Catholic Hospitals Refuse Standard Treatment for Rape Victims

A recent University of Pennsylvania study shows that many Catholic hospitals in the U.S. do not prescribe emergency contraception (EC) to rape victims, despite the fact that EC is considered a standard treatment for these women. The survey, published in the September American Journal of Public Health, targeted 27 Catholic hospitals and 30 non-Catholic hospitals. While all of the non-Catholic hospitals surveyed regularly prescribed EC to rape victims, 12 of the Catholic hospitals had strict rules against informing rape victims of the option of contraception, and 17 did not allow the hospital pharmacy to dispense the drug. Authors of the study stated that these Catholic hospitals’ policies “undermine rape victims’ right to treatment information.” A Catholic health representative argued that Catholic policy and religious freedom in the U.S. mandates such restrictive policies. Under Catholic teaching, health care providers are prohibited from discussing emergency contraception with rape victims, and may only prescribe the treatment if tests show that the woman is not likely to be ovulating or carrying a potentially fertilized egg.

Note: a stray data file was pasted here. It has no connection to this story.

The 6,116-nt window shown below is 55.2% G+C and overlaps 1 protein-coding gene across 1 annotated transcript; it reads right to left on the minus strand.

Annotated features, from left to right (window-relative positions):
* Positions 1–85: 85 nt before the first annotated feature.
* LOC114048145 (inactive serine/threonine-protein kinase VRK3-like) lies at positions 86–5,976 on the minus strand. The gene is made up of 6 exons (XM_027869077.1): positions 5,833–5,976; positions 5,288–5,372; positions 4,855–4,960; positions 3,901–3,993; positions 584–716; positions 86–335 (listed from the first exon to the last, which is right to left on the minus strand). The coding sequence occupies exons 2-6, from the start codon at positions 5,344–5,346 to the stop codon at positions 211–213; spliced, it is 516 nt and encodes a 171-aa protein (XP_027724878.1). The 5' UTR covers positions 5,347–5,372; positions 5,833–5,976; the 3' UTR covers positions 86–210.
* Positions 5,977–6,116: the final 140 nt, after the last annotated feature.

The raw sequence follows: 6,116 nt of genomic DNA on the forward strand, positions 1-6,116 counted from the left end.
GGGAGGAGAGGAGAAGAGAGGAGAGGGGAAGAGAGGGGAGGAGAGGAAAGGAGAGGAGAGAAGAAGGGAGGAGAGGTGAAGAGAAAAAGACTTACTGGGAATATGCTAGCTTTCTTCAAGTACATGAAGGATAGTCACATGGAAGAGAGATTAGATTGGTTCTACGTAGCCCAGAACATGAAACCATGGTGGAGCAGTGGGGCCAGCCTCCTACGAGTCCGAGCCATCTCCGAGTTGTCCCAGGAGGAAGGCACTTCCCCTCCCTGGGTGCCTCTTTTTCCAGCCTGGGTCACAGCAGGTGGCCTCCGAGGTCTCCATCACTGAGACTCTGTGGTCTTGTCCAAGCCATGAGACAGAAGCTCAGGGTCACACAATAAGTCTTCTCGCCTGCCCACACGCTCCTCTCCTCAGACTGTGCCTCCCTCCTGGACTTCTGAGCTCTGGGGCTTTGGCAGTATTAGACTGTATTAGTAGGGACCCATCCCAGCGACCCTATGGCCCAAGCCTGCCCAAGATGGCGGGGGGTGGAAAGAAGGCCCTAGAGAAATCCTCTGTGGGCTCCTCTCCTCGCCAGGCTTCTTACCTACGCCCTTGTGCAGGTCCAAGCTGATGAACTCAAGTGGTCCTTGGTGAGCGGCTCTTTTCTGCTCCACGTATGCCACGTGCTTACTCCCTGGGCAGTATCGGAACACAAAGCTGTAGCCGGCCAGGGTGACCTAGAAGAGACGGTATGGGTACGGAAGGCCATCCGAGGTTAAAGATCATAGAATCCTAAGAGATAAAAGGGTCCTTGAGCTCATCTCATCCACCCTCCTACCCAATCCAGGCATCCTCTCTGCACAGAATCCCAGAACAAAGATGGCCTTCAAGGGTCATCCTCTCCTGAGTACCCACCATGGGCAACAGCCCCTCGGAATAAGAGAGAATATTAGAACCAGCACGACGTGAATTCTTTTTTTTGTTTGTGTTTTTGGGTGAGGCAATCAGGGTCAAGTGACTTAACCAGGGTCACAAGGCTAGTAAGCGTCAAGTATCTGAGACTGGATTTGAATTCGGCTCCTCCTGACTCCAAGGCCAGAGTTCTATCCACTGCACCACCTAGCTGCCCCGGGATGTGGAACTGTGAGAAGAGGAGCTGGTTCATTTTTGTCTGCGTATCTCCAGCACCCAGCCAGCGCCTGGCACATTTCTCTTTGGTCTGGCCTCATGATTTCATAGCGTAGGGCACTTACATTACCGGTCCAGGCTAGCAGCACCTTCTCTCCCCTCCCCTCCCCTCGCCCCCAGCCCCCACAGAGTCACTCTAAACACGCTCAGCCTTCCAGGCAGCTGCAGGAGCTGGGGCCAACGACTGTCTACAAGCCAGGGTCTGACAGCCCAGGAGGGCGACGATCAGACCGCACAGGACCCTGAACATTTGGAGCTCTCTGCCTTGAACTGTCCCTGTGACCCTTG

Associated Press _ September 4, 2000

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